Why do some people continually strive for more and fail to enjoy what they have? Why do others find fulfillment in what they have but fail to pursue possibilities of a better future? An internal tension exists in every person. That tension presents a challenge to manage between what is and what could be. “The Molecule of More,” by psychiatrist Daniel Lieberman and physicist Michael Long, explains that all-too-human tension from a scientifically researched perspective elucidated through many relatable examples. The book sits within the field of psychology, specifically dealing with human physiology and the impact of chemicals within the human brain and the resulting emotions and actions attached to them.
The subject of the book’s title identifies, explains, and illustrates dopamine as “the molecule of more.” Initially dubbed the pleasure molecule, recent research concludes that dopamine does more than deliver pleasure. The authors bluntly state a recent hypothesis, “dopamine. . .isn’t about pleasure at all.” This chemical serves to explain and even predict human behavior across a wide range of fields. Dopamine reacts to the serendipitous, future possibilities, and the unexpected. In contrast, other chemicals (i.e., serotonin, oxytocin, endorphins) give pleasure from emotion and sensation. In other words, they are “here and now” (H&N) chemicals that allow one to experience, even enjoy, the present. All people have some combination of the various chemicals that influence emotions and actions.
The book unpacks dopamine’s effect on an individual and personal level. If that person serves as a leader, the implications become corporate as well. The effect experienced individually within a senior leader’s life inevitably influences the group he or she leads. The senior leadership role includes clear communication, creating culture, and casting vision for the organization. On the one hand, every organization exists within a present reality. A leader needs to honestly define the current reality, whether good, bad or somewhere between. On the other hand, a leader also needs to lead toward the organization’s future. Where are we going? How will we get there? The leader’s position within the tension between “here and now” versus “then and there” impacts those they lead in that same direction.
An overemphasis on the attachment to the present stunts the development and growth of any organization. In a rapidly changing world, a lack of substantive change will inevitably consign that organization to ineffectiveness. For example, in a ministry context, a church’s strategies and cultural engagement during the time of Christendom in America must shift in a post-Christian culture. Without changing the content, the methods must adapt to be effective in a culture different from those that led to those strategies to engage a culture that no longer exists. Constituents overly tied to the present may resist needed change implemented by leaders and seek to sabotage change efforts within systems, as described by Edwin Friedman.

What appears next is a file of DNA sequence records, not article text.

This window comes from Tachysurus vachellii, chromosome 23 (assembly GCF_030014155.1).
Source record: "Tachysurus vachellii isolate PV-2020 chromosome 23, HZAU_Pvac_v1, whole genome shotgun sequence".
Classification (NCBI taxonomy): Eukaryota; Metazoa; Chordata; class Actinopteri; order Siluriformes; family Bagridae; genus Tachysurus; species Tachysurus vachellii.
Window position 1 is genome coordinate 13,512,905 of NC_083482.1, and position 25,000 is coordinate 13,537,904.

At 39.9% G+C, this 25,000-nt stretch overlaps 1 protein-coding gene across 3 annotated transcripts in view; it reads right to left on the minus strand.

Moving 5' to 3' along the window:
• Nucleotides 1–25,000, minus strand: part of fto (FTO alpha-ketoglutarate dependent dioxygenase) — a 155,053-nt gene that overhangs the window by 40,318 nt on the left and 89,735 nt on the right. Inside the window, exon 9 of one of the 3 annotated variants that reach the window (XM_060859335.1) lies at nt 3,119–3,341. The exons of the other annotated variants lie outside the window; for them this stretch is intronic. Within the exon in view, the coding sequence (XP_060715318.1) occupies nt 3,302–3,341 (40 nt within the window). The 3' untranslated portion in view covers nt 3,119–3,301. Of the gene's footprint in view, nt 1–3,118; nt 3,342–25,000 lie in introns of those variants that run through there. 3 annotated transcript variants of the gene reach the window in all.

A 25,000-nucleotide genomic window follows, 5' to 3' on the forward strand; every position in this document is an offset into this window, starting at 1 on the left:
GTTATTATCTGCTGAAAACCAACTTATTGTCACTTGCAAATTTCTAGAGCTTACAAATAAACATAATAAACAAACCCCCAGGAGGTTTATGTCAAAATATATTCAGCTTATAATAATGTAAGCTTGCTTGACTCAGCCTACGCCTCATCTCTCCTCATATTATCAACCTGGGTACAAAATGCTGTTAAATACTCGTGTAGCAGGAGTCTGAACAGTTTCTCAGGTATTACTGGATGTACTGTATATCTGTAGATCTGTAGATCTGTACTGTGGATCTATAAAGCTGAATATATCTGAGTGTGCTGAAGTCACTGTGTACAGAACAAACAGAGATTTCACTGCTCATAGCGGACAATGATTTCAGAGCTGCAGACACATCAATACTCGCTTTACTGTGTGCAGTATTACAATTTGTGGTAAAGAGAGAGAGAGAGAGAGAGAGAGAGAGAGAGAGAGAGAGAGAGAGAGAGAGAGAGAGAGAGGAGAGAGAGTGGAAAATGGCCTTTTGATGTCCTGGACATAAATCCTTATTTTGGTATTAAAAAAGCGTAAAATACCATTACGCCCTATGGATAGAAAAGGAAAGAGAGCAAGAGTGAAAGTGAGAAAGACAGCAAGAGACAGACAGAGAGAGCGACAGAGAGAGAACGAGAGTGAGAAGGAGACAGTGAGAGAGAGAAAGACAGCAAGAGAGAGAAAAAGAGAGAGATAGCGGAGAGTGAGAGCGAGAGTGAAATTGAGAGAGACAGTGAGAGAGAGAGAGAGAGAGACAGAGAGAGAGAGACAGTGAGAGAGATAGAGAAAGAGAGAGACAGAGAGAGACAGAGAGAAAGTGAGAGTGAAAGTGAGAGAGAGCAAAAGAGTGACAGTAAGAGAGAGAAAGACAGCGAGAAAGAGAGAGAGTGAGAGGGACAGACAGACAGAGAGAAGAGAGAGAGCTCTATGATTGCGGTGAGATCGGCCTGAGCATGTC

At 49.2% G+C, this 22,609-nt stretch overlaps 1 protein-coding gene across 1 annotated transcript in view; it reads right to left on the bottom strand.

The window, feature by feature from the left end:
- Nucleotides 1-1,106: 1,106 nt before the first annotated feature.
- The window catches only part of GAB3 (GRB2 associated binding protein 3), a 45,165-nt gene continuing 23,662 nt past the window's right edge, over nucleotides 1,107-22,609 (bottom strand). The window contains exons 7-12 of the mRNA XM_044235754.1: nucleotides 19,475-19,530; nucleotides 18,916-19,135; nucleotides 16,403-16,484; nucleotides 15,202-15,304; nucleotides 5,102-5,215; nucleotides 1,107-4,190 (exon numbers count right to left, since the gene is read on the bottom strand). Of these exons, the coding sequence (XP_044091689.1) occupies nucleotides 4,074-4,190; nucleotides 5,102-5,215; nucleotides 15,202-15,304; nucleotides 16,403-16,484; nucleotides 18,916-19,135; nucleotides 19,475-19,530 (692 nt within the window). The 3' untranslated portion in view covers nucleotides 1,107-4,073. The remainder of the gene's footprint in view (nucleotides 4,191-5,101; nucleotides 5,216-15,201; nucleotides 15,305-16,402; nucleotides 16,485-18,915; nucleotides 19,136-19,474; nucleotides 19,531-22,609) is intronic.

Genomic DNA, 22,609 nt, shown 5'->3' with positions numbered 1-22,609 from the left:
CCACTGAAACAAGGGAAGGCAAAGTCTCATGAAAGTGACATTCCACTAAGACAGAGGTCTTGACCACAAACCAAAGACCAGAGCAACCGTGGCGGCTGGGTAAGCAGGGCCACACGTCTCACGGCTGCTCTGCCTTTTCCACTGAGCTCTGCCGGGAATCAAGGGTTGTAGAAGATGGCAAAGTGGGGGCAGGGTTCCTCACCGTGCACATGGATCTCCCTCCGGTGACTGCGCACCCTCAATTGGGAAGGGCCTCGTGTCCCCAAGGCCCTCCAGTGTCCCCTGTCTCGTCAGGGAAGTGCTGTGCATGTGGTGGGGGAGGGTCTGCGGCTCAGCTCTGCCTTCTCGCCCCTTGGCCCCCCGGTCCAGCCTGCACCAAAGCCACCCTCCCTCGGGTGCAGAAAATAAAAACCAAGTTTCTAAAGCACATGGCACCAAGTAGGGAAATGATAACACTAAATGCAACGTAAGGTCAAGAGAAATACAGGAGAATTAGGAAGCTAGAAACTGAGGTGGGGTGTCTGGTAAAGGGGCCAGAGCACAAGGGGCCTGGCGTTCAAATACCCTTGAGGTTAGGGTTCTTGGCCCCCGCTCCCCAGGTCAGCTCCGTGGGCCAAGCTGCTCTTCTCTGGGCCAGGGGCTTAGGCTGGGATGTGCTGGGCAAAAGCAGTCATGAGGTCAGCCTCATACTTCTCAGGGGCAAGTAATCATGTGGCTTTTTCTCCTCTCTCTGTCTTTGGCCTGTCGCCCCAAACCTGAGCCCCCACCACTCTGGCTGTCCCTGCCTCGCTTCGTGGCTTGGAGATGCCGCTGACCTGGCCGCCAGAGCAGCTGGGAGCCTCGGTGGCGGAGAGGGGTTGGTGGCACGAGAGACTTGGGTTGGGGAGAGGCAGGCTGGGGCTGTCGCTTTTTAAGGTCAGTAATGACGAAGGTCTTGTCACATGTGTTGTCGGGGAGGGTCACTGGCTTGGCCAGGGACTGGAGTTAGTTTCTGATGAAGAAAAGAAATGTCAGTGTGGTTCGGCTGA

An overemphasis on the possibilities yet to be realized can create a sense of exhaustion and confusion within an organization. A continual focus toward the “next hill” never allows for the present accomplishments to be celebrated and enjoyed. An example from the book quotes Buzz Aldrin after his historic trip to the moon, “It’s something we did. Now we should do something else.” The first trip to the moon present ample opportunity to celebrate and reflect on a significant accomplishment. Many people worked to realize that accomplishment and quickly moving on to another does not allow for recognition of their efforts. As the authors state, “Living our lives in the abstract, unreal, dopaminergic world of future possibilities comes at a cost, and that cost is happiness.” I believe that statement to prove true individually and corporately.
I fall on the high-dopamine side of the spectrum. I remember getting into the car after my first marathon. “I just want to do one” I promised often before that day. I closed the car door and turned to my wife and said, “I know I can a lot better. There is another marathon in fall. I am going to enter it tomorrow.” A time to celebrate turned into an immediate desire for another level of performance. In a ministry context as a lead pastor, my emphasis in the early years fell on possibilities and vision of a preferred future. “Wins,” whether they were accomplishments toward goals or the efforts of those who made it happen, were not celebrated. I paid the price for that oversight. I have learned that recognizing accomplishments works hand-in-hand with vision because it creates organizational confidence that future dreams are achievable. Lieberman and Long conclude their work with the encouragement to find “harmony.” They state, “If we are able to mingle dopamine with H&N, we can achieve that harmony.” Individuals and organizations can find an appropriate balance between what is and what could be. May leaders and those they lead find greater happiness in that appropriate space.
 Daniel Z. Lieberman and Michael E. Long, The Molecule of More (Dallas: BenBella Books, Inc. 2018), 3.
 Ibid., xvi.
 Edwin Friedman, A Failure of Nerve (New York: Church Publishing, 2017), 2.
 Lieberman and Long, The Molecule of More 79.
 Ibid., 218.
 Ibid., 223.